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Film Review


Directed by Jeff Tomsic
From: Warner Bros.
Released: 06.15.18
Review by Julian Lytle | June 15, 2018 at 11:00 AM
Score: B+

Basically: The Hawkeye movie we deserve.

People always say age is a state of the mind, that you’re only as old as you feel, to look at things through the eyes of a child. I agree with some of that but the comedy TAG takes this motto to heart. Based on the true story of a bunch of friends who have been playing a single game of tag for the last thirty years, TAG makes a good case for this type of thinking.

Every May five friends get together to continue the game of tag they started when they were nine years old. Ed Helms plays Hogan or Hoagie as they call him, who leads Bob (Jon Hamm), Chilli (Jake Johnson), and Sable (Hannibal Buress) to their hometown to go after their friend Jerry (Jeremy Renner), who has never been tagged and is supposedly quitting the game because he’s getting married. What happens next is a movie where a bunch of grown men do increasingly absurd things and fail in the most Looney Tunes-slapstick ways possible.

Photo: Warner Bros.

One of the best things about this movie is the chemistry all the actors have with each other. They feel like real friends who want to be around each other. Since the movie is about real people, it’s really important the bonds are palpable to help the audience understand why, in the world, these grown men are playing this kids’ game. Isla Fisher plays Hoagie’s wife Anna who also grew up with the guys and knows all their strengths and weaknesses. She hangs out with the guys’ and has excellent timing, delivering her lines to get great laughs. Annabelle Wallis plays Rebecca Crosby, a Wall Street journalist who starts out doing a piece on Bob but when she learns about the game she changes the focus of the story—this is used as the framing device for this movie. Crosby doesn’t do much more than ask questions but it’s a good thing she doesn’t become a love interest—she remains a reporter doing her job. It’s nice to see TAG go against trope.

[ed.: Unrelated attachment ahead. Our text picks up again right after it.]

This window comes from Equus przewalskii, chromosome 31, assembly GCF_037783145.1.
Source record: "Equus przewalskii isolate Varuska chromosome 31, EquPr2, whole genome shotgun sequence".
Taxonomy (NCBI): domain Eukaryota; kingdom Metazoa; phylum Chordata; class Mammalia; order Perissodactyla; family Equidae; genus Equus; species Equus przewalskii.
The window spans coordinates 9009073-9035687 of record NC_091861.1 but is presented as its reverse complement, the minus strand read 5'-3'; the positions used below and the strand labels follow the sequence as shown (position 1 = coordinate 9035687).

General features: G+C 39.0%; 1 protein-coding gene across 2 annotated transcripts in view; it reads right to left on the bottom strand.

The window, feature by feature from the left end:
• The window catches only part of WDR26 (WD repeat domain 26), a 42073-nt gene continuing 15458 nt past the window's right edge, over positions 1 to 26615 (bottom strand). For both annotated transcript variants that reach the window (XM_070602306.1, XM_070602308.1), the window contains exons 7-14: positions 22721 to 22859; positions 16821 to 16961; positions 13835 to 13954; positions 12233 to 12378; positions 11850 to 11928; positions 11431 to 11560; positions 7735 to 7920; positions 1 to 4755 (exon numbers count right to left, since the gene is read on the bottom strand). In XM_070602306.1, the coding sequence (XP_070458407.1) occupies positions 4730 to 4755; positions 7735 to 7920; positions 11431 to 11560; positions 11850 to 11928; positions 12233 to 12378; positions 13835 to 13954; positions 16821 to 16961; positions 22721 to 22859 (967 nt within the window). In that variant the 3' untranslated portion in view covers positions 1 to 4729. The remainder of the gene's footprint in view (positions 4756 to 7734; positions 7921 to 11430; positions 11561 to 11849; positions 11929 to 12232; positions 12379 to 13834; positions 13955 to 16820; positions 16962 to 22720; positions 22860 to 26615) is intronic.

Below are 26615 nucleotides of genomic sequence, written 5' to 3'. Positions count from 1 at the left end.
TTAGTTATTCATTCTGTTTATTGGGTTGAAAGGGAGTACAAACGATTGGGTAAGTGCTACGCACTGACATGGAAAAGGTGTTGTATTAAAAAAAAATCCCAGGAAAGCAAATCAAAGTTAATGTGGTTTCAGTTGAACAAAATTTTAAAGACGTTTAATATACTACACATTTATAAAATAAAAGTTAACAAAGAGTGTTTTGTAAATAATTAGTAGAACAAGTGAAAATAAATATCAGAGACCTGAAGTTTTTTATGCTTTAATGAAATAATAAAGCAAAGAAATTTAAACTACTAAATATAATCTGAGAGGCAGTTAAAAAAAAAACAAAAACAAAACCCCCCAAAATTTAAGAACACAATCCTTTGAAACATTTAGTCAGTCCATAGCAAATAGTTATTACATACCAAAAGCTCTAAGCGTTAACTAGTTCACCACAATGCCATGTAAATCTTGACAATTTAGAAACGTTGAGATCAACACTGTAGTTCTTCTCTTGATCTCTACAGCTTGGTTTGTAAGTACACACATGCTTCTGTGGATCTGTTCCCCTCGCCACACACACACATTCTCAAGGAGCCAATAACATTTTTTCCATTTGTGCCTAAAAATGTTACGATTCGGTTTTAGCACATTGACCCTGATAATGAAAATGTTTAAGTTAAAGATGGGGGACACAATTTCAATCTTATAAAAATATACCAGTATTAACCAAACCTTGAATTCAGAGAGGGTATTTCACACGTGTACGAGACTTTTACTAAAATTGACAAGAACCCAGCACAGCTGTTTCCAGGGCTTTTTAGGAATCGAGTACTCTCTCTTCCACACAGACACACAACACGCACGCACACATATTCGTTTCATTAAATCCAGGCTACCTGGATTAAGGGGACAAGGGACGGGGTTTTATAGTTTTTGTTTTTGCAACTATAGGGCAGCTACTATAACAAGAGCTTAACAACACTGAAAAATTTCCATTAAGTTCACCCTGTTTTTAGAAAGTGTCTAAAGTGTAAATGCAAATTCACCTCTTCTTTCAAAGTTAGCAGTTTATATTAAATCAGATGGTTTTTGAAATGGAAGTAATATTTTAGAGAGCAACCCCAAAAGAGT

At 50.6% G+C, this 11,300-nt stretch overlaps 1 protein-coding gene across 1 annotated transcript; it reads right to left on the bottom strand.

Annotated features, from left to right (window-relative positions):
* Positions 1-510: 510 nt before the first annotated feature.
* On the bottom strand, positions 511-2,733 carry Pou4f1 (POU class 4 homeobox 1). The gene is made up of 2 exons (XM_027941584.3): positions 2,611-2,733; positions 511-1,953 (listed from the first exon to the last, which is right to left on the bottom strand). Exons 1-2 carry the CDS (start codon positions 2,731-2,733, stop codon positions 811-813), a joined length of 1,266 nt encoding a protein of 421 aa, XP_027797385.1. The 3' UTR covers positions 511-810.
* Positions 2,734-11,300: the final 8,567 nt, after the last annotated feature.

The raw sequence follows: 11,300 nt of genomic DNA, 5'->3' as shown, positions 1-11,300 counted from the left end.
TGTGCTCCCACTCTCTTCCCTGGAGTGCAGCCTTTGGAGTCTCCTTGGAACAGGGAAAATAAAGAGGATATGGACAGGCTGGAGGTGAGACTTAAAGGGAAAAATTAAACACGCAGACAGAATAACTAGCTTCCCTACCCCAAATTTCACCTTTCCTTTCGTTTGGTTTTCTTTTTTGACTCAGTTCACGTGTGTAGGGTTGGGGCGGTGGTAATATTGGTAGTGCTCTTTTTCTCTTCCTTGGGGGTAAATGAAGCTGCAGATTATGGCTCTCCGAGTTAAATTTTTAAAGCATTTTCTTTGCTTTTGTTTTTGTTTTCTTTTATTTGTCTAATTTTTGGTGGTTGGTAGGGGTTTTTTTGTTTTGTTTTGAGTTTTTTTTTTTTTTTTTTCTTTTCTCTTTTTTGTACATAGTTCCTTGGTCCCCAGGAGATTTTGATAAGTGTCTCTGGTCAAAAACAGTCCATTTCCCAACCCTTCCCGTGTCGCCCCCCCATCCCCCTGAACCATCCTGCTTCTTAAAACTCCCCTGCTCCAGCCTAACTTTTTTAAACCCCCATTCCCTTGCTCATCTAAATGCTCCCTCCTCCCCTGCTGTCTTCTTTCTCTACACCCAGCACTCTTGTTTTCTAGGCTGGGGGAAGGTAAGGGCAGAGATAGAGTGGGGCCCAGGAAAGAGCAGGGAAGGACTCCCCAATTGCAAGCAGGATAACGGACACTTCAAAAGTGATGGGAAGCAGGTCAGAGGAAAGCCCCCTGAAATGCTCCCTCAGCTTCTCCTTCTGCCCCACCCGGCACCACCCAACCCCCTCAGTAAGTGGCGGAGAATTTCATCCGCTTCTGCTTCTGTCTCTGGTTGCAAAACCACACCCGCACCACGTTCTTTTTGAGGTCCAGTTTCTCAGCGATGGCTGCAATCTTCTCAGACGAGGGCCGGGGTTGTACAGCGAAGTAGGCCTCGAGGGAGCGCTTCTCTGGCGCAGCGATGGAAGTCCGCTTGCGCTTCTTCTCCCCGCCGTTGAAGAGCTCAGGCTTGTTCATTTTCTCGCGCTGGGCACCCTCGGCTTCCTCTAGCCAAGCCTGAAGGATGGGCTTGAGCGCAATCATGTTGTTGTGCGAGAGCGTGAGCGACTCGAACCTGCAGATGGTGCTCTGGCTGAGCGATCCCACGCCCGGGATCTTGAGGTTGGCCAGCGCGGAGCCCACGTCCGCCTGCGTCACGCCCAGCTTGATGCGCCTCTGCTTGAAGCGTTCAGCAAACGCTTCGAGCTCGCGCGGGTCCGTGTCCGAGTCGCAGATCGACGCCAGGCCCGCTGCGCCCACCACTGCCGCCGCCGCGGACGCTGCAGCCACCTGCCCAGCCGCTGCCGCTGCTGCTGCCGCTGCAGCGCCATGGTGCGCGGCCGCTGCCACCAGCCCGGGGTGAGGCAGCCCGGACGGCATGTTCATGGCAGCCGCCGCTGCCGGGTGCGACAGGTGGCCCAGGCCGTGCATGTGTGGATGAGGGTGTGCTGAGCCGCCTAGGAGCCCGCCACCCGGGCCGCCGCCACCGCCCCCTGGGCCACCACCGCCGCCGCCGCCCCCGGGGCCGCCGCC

There really isn’t much fault with this movie. It’s not reaching for high cinema status but it’s a good comedy with a ton of heart—and it does that very, very well. The story wraps up in a way that might feel a bit sappy but works, and is also buoyed by clips of the real people this is all based on. Yeah, it’s a bit emotionally manipulative but seeing the lifelong friendship of the guys who inspired the movie makes you want to follow their lead and take the time out to have fun with your friends, instead of just work and sleep and repeat.

In the end: A great R-rated romp about friends staying together through thick and thin.

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